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The verb seguir carries with it the idea of "to continue" or "to follow," but it can be used in a variety of ways that have other translations to English.
Using Seguir by Itself
Standing alone, seguir typically means "to go on" or "to continue":
- A 20 bajo cero la vida sigue. (At 20 below life goes on.)
- ¡Sigue! ¡Puedes hacerlo! (Keep it up! You can do it!)
- Estaba sana fisicamente, pero la depresión seguí y seguía. (She was physically healthy, but the depression dragged on and on.)
Using Seguir With Gerunds
Seguir is most commonly used to precede the gerund, where it functions as a type of auxiliary verb meaning "to continue" or "to keep on." In this way it is forms a type of progressive tense:
- Tengo un crédito por minivan usada y no la puedo seguir pagando. (I have a loan for a used minivan and I can't continue paying for it.)
- Siguió corriendo a pesar del dolor. (He kept on running despite the pain.)
- Cuando tenga la oportunidad, seguiré estudiando inglés. (When I have the opportunity, I will continue studying English.)
- Siga aprendiendo. (Keep on learning.)
- La cantante chilena sigue rompiendo sus propios récords. (The Chilean singer keeps on breaking her own records.)
- Seguía pensando en el tiempo perdido en pensar en el tiempo que pierdo. (She kept on thinking about the time lost thinking about the time lost.)
Such sentences frequently carry the connotation of "to still be (verb + ing)":
- El actor sigue buscando la felicidad. (The actor is still looking for happiness.)
- Sí, sigue nevando afuera. (Yes, it's still snowing outside.)
- Sigo tratando de fotografiar a mi gato, pero no me deja. (I'm still trying to take a picture of my cat, but he's not letting me.)
Following Seguir With an Adjective
When seguir is followed by an adjective, the meaning of "to still be (adjective)" also is common:
- Cynthia sigue feliz con su esposo. (Cynthia is still happy with her husband.(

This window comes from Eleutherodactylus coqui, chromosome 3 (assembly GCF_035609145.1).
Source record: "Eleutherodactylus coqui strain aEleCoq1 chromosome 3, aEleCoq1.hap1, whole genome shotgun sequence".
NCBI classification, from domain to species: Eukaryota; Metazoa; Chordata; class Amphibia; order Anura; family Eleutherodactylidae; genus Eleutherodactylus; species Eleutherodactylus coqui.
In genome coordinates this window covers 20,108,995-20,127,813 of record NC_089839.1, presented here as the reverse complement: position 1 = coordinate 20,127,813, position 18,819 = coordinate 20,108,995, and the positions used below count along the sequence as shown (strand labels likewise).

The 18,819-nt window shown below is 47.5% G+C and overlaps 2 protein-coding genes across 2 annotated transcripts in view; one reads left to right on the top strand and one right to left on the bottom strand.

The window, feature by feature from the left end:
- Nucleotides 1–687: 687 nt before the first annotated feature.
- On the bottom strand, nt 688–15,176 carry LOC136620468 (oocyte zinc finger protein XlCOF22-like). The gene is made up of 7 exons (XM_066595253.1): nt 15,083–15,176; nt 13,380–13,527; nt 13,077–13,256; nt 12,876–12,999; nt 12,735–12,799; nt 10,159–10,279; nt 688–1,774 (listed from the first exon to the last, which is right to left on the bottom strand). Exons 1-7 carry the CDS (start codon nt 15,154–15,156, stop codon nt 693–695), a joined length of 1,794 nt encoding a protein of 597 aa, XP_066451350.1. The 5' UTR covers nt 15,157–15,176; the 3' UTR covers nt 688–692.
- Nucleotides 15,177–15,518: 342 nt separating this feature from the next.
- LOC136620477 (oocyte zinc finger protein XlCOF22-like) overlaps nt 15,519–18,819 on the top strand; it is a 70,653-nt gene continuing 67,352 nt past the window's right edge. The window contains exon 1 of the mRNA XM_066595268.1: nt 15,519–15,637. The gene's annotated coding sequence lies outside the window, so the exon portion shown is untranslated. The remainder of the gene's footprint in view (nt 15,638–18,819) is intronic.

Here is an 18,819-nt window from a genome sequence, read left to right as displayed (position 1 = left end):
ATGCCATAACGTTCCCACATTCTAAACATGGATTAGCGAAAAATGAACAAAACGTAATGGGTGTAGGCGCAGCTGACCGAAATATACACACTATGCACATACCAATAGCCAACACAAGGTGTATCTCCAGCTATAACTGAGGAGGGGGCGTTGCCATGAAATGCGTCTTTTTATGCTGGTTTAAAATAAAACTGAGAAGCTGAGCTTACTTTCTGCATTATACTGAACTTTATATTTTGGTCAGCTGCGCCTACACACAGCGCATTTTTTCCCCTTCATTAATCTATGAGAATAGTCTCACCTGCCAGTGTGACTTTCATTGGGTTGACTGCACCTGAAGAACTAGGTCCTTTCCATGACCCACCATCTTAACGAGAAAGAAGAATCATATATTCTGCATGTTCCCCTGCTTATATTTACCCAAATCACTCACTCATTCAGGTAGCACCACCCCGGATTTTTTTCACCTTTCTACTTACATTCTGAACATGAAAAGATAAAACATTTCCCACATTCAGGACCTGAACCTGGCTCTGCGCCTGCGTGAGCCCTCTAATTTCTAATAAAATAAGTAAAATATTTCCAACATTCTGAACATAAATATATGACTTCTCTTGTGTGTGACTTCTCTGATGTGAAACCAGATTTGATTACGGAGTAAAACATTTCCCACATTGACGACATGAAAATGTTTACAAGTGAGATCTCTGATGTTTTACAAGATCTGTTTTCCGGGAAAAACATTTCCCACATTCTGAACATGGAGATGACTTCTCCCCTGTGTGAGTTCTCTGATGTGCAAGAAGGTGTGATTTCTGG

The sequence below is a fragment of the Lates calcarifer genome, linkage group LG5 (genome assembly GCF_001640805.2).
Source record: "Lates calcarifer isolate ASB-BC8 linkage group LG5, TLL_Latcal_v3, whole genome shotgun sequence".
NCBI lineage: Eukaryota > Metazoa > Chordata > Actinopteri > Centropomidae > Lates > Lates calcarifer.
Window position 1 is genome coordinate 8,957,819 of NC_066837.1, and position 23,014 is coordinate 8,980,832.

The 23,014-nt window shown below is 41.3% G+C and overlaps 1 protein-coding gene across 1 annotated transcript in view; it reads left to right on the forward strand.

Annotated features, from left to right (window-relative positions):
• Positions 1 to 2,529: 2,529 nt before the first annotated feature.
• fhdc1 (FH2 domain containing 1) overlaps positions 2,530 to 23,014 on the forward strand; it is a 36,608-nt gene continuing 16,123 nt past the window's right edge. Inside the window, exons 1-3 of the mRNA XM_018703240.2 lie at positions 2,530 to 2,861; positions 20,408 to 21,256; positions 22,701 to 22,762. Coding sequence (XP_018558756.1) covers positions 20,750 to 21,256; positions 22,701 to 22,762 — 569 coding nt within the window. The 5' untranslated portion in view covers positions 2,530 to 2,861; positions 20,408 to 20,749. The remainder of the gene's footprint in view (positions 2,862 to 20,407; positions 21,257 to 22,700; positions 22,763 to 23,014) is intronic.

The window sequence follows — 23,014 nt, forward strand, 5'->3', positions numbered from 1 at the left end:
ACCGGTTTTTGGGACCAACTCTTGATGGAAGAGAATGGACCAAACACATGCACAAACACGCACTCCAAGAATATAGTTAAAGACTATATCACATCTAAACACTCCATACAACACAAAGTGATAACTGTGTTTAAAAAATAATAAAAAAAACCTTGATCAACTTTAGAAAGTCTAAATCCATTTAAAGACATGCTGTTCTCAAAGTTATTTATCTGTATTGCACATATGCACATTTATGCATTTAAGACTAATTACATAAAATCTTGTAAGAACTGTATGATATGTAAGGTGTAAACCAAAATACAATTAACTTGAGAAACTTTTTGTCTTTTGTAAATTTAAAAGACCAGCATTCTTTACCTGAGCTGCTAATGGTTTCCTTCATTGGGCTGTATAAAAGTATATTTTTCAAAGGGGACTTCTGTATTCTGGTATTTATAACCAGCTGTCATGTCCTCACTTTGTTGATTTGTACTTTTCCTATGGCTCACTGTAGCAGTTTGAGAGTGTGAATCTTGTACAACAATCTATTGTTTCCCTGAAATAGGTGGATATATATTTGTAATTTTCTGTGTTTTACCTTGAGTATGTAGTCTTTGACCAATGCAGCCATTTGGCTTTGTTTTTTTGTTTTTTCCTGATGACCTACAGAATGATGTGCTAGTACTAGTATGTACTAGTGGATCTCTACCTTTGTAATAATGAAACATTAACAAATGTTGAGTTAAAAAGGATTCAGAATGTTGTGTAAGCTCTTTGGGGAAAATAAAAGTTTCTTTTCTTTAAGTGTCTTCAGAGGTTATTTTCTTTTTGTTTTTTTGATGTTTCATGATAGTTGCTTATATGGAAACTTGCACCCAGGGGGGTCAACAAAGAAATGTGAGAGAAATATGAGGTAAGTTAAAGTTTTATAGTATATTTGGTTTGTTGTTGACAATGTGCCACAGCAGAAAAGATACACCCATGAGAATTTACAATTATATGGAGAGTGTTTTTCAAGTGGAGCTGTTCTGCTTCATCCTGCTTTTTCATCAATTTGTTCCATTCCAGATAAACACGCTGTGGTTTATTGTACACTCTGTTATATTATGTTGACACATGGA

- Si la situación sigue difícil durante tres o cuatro meses, algunas operaciones se cancelarán. (If the situation is still difficult for three or four months, some operations will be canceled.)
- Ella se siente feliz, pero sigue asustada. (She feels happy, but she's still afraid.)
- Hoy amanecí un poco mejor, pero de todas maneras sigo triste. (Today I got up a little bit better, but in any case I'm still sad.)
Prepositional Phrases Using Seguir
Similarly, seguir en commonly means "to still be in":
- El piloto español sigue en coma. (The Spanish pilot is still in a coma.)
- Mucha gente sigue en vacaciones y llegan hasta las clases de mañana. (Many people are still on vacation and will arrive in classes tomorrow.)
- Seguiré en contacto contigo, te lo prometo. (I promise you, I'll still be in touch with you.)
Seguir sin often means "to still be without." An infinitive often follows, making a sentence construction quite unlike what is used to say the same thing in English:
- Un tercio de la capital sigue sin electricidad. (A third of the capital is still without electricity.)
- Seguimos sin reconocer los culpables de la crisis. (We still don't recognize who is responsible for the crisis.)
- Siguen sin pagarme. (They still aren't paying me.)
- Siguieron sin hacer nada productivo. (They still hadn't done anything productive).
- Hay algunas cosas de mi madre que sigo sin entender. (There are some things about my mother that I still don't understand.)
Using Seguir With a Direct Object
One common meaning of seguir is "to follow," either literally or figuratively, especially when seguir is used with a direct object:
- A mi casa me siguió un perrito. (A puppy followed me home.)
- No me sigas, no tengo la menor idea de lo que hago. (Don't follow me, I don't have the least idea what I'm doing.)
- Sigue las instrucciones que te vamos a dar. (Follow the instructions that we are going to give you.)
- Hay nivel para principiantes de Guitar Hero donde sólo se necesita seguir el ritmo. (There is a level for Guitar Hero beginners where all you have to do is follow the rhythm.)
Note that seguir is conjugated irregularly.
Unlike many irregular verbs, which change in their endings, seguir usually changes in the stem when it breaks the pattern. For example, its gerund is siguiendo, not the seguiendo you might expect. Seguir is irregular in all of its subjunctive form as well as present and preterite indicative.
The forms for the present indicative are: sigo, sigues, sigue, seguimos, seguis, siguen. Irregular forms are in boldface.
- In many situations, seguir can be translated as "to continue" or informally as "to keep on."
- Seguir often carries the connotation that something has been happening for longer than might be expected or desired.
- Seguir is an irregularly conjugated verb.